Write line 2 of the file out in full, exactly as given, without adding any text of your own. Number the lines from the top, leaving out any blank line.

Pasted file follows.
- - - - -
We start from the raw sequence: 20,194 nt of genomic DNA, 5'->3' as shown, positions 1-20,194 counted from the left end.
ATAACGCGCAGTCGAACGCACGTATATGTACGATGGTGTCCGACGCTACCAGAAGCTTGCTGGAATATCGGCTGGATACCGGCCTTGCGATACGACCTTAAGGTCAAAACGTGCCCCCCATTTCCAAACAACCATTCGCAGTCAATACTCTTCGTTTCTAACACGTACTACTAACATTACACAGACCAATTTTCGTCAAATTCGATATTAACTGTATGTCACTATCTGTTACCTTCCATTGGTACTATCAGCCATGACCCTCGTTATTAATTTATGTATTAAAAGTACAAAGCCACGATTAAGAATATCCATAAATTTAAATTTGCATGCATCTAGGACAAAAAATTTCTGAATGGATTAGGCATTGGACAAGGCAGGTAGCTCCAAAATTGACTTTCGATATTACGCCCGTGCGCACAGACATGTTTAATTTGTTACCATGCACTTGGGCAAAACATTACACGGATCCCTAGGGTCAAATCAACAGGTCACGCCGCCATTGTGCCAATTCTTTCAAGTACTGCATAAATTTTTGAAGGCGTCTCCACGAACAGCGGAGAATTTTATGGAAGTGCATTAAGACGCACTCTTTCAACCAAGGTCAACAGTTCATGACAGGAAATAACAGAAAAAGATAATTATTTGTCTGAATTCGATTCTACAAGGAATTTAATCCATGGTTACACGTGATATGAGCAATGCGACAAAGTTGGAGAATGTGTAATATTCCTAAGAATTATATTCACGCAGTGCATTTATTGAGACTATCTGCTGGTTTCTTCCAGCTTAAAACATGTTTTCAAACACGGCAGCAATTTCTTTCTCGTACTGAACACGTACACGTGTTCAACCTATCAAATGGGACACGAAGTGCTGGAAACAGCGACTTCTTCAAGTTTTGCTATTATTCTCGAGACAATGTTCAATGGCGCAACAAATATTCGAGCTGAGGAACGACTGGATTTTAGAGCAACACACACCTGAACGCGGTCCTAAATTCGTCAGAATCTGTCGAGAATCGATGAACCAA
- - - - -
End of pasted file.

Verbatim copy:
ATAACGCGCAGTCGAACGCACGTATATGTACGATGGTGTCCGACGCTACCAGAAGCTTGCTGGAATATCGGCTGGATACCGGCCTTGCGATACGACCTTAAGGTCAAAACGTGCCCCCCATTTCCAAACAACCATTCGCAGTCAATACTCTTCGTTTCTAACACGTACTACTAACATTACACAGACCAATTTTCGTCAAATTCGATATTAACTGTATGTCACTATCTGTTACCTTCCATTGGTACTATCAGCCATGACCCTCGTTATTAATTTATGTATTAAAAGTACAAAGCCACGATTAAGAATATCCATAAATTTAAATTTGCATGCATCTAGGACAAAAAATTTCTGAATGGATTAGGCATTGGACAAGGCAGGTAGCTCCAAAATTGACTTTCGATATTACGCCCGTGCGCACAGACATGTTTAATTTGTTACCATGCACTTGGGCAAAACATTACACGGATCCCTAGGGTCAAATCAACAGGTCACGCCGCCATTGTGCCAATTCTTTCAAGTACTGCATAAATTTTTGAAGGCGTCTCCACGAACAGCGGAGAATTTTATGGAAGTGCATTAAGACGCACTCTTTCAACCAAGGTCAACAGTTCATGACAGGAAATAACAGAAAAAGATAATTATTTGTCTGAATTCGATTCTACAAGGAATTTAATCCATGGTTACACGTGATATGAGCAATGCGACAAAGTTGGAGAATGTGTAATATTCCTAAGAATTATATTCACGCAGTGCATTTATTGAGACTATCTGCTGGTTTCTTCCAGCTTAAAACATGTTTTCAAACACGGCAGCAATTTCTTTCTCGTACTGAACACGTACACGTGTTCAACCTATCAAATGGGACACGAAGTGCTGGAAACAGCGACTTCTTCAAGTTTTGCTATTATTCTCGAGACAATGTTCAATGGCGCAACAAATATTCGAGCTGAGGAACGACTGGATTTTAGAGCAACACACACCTGAACGCGGTCCTAAATTCGTCAGAATCTGTCGAGAATCGATGAACCAA